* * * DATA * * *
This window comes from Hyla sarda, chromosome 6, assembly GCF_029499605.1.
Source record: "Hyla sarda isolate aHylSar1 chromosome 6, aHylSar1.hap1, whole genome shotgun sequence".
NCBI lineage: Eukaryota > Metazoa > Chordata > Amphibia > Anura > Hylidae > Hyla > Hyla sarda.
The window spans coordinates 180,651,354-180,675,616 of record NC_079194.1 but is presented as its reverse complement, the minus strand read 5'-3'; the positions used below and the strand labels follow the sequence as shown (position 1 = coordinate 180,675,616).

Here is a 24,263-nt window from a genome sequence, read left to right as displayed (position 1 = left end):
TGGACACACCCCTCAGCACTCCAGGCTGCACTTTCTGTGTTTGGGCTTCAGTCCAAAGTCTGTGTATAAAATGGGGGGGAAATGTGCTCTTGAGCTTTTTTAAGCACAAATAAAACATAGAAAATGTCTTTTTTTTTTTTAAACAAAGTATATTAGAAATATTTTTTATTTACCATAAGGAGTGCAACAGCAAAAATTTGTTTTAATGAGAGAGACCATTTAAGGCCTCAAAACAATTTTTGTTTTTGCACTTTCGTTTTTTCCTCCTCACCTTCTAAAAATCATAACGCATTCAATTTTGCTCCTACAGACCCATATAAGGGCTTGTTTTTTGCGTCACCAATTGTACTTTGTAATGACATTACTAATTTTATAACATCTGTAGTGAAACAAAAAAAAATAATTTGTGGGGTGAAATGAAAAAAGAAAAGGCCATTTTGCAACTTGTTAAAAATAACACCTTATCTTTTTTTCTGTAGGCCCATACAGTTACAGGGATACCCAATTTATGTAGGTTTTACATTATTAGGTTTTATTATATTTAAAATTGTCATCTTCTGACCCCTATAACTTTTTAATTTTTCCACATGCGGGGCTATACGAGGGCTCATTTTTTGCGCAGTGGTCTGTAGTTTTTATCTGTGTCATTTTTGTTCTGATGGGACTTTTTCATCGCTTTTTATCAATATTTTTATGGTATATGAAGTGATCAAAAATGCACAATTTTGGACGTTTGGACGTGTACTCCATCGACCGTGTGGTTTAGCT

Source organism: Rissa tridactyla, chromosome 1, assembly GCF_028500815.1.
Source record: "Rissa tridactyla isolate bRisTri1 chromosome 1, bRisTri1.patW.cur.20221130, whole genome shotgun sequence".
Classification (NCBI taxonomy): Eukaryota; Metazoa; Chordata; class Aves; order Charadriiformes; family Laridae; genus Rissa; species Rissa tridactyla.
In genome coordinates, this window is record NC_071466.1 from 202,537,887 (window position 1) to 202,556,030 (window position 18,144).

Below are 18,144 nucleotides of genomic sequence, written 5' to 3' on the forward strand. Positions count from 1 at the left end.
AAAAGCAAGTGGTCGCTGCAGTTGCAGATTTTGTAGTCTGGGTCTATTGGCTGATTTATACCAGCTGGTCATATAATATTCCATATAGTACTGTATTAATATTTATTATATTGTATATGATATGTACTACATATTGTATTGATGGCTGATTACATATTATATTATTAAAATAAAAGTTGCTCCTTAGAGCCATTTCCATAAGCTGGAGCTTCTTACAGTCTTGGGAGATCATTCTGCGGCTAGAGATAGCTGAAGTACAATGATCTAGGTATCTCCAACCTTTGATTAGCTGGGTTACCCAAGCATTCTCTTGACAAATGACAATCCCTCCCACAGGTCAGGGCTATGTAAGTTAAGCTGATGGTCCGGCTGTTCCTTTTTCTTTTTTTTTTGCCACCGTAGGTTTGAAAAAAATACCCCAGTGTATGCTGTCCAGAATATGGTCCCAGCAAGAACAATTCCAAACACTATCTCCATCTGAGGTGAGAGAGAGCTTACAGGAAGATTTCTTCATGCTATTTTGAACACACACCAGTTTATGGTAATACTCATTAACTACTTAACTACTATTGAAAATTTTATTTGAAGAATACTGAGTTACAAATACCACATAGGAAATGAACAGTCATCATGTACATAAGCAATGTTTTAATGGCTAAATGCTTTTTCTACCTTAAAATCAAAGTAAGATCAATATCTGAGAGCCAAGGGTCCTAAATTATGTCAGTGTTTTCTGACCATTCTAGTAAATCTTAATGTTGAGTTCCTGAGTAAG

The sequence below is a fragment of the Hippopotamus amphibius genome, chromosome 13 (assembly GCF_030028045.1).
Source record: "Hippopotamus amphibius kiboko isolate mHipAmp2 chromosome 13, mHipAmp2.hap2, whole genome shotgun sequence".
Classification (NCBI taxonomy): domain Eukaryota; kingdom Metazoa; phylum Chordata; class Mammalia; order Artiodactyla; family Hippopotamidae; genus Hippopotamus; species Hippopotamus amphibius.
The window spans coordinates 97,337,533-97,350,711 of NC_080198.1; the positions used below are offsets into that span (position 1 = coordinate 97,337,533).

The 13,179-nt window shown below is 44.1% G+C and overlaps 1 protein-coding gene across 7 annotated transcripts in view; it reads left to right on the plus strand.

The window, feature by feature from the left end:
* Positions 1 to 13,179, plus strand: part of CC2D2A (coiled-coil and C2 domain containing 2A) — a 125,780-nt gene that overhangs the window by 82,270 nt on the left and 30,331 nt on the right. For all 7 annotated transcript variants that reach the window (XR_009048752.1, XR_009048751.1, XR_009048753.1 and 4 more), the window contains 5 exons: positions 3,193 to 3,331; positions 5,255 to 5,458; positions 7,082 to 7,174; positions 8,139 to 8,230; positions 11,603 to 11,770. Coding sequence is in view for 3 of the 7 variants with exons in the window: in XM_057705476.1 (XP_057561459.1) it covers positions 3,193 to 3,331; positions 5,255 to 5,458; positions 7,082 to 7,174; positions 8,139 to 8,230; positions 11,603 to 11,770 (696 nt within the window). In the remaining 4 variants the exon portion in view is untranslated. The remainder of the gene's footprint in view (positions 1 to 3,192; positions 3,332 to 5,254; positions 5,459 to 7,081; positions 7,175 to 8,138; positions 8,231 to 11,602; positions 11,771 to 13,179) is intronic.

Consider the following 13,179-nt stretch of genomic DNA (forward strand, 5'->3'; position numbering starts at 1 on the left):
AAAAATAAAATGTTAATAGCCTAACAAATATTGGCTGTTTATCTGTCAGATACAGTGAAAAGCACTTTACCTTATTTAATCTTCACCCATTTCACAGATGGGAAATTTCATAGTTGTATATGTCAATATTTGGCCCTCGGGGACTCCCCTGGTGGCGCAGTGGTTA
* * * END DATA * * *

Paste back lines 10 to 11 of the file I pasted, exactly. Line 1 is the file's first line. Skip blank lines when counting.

In genome coordinates, this window is record NC_071466.1 from 202,537,887 (window position 1) to 202,556,030 (window position 18,144).

Below are 18,144 nucleotides of genomic sequence, written 5' to 3' on the forward strand. Positions count from 1 at the left end.